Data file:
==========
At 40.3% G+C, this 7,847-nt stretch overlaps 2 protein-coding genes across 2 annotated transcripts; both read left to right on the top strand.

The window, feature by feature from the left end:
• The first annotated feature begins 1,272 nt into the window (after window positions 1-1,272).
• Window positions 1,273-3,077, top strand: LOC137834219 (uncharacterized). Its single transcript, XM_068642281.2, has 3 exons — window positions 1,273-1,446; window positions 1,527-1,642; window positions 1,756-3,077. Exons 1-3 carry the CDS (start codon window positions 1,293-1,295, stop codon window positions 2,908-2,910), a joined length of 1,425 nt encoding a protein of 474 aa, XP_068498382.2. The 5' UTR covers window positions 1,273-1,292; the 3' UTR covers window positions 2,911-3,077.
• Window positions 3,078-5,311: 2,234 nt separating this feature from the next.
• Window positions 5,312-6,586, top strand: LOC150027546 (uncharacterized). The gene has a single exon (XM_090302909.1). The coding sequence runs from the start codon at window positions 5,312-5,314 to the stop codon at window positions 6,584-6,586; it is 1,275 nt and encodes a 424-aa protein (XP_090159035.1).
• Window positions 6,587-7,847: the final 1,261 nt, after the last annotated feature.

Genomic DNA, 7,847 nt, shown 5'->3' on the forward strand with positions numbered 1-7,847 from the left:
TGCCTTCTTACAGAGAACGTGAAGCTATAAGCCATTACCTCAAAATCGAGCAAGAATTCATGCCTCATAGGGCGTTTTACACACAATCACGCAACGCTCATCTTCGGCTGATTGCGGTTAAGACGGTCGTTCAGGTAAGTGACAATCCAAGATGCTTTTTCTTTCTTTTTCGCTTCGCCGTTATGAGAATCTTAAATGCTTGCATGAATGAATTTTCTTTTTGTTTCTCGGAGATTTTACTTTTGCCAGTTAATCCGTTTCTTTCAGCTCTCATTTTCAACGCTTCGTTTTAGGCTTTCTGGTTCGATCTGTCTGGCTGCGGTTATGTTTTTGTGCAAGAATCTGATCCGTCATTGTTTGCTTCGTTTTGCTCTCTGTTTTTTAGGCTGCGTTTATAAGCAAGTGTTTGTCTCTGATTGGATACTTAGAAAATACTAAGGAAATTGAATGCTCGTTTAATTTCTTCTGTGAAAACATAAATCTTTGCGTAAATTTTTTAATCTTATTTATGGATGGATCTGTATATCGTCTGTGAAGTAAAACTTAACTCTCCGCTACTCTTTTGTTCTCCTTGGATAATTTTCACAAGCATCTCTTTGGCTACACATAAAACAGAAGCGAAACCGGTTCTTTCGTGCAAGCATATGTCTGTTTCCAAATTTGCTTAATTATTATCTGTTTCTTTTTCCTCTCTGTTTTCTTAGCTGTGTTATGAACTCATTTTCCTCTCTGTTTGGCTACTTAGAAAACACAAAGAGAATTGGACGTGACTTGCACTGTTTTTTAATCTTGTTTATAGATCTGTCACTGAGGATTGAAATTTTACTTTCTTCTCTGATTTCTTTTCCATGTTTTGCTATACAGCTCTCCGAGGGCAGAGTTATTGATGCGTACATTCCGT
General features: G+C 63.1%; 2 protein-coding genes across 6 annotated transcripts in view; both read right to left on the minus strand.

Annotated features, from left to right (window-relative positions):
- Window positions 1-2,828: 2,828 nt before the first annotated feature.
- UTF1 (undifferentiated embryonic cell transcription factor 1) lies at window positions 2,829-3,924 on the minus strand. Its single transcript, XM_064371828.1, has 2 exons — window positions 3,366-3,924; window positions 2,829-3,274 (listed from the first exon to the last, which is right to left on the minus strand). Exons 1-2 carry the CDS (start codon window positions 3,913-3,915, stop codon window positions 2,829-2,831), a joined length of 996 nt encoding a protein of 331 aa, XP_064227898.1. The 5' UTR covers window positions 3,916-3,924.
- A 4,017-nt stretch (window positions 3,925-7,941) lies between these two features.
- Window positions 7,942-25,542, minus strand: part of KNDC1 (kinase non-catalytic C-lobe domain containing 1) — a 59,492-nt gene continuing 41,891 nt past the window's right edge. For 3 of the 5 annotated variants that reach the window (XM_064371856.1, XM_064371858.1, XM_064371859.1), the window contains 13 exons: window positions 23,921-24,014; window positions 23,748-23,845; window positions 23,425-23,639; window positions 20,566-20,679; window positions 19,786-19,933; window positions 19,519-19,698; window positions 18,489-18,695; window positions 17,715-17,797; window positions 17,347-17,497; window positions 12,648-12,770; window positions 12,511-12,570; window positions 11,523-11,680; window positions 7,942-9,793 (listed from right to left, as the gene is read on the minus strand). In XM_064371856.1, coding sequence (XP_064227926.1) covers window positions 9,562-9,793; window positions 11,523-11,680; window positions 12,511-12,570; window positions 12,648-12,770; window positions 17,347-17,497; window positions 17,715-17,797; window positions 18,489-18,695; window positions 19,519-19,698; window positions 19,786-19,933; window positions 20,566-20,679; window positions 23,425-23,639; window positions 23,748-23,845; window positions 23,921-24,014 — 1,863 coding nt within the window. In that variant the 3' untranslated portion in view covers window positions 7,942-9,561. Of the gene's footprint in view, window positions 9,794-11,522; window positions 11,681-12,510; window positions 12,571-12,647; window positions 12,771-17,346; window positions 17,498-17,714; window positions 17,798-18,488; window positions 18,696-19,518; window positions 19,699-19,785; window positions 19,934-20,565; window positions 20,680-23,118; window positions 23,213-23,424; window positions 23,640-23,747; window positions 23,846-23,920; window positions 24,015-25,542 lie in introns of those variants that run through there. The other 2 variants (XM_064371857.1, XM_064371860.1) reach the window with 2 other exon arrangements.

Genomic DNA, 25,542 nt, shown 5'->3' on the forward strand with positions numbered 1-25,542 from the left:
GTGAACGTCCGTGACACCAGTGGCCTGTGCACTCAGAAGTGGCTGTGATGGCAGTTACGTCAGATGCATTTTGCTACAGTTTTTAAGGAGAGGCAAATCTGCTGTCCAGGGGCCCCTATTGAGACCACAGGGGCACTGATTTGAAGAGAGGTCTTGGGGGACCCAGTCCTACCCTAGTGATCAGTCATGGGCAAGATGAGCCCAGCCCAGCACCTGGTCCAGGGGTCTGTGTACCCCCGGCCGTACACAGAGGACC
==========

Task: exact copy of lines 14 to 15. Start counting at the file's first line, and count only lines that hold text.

- A 4,017-nt stretch (window positions 3,925-7,941) lies between these two features.
- Window positions 7,942-25,542, minus strand: part of KNDC1 (kinase non-catalytic C-lobe domain containing 1) — a 59,492-nt gene continuing 41,891 nt past the window's right edge. For 3 of the 5 annotated variants that reach the window (XM_064371856.1, XM_064371858.1, XM_064371859.1), the window contains 13 exons: window positions 23,921-24,014; window positions 23,748-23,845; window positions 23,425-23,639; window positions 20,566-20,679; window positions 19,786-19,933; window positions 19,519-19,698; window positions 18,489-18,695; window positions 17,715-17,797; window positions 17,347-17,497; window positions 12,648-12,770; window positions 12,511-12,570; window positions 11,523-11,680; window positions 7,942-9,793 (listed from right to left, as the gene is read on the minus strand). In XM_064371856.1, coding sequence (XP_064227926.1) covers window positions 9,562-9,793; window positions 11,523-11,680; window positions 12,511-12,570; window positions 12,648-12,770; window positions 17,347-17,497; window positions 17,715-17,797; window positions 18,489-18,695; window positions 19,519-19,698; window positions 19,786-19,933; window positions 20,566-20,679; window positions 23,425-23,639; window positions 23,748-23,845; window positions 23,921-24,014 — 1,863 coding nt within the window. In that variant the 3' untranslated portion in view covers window positions 7,942-9,561. Of the gene's footprint in view, window positions 9,794-11,522; window positions 11,681-12,510; window positions 12,571-12,647; window positions 12,771-17,346; window positions 17,498-17,714; window positions 17,798-18,488; window positions 18,696-19,518; window positions 19,699-19,785; window positions 19,934-20,565; window positions 20,680-23,118; window positions 23,213-23,424; window positions 23,640-23,747; window positions 23,846-23,920; window positions 24,015-25,542 lie in introns of those variants that run through there. The other 2 variants (XM_064371857.1, XM_064371860.1) reach the window with 2 other exon arrangements.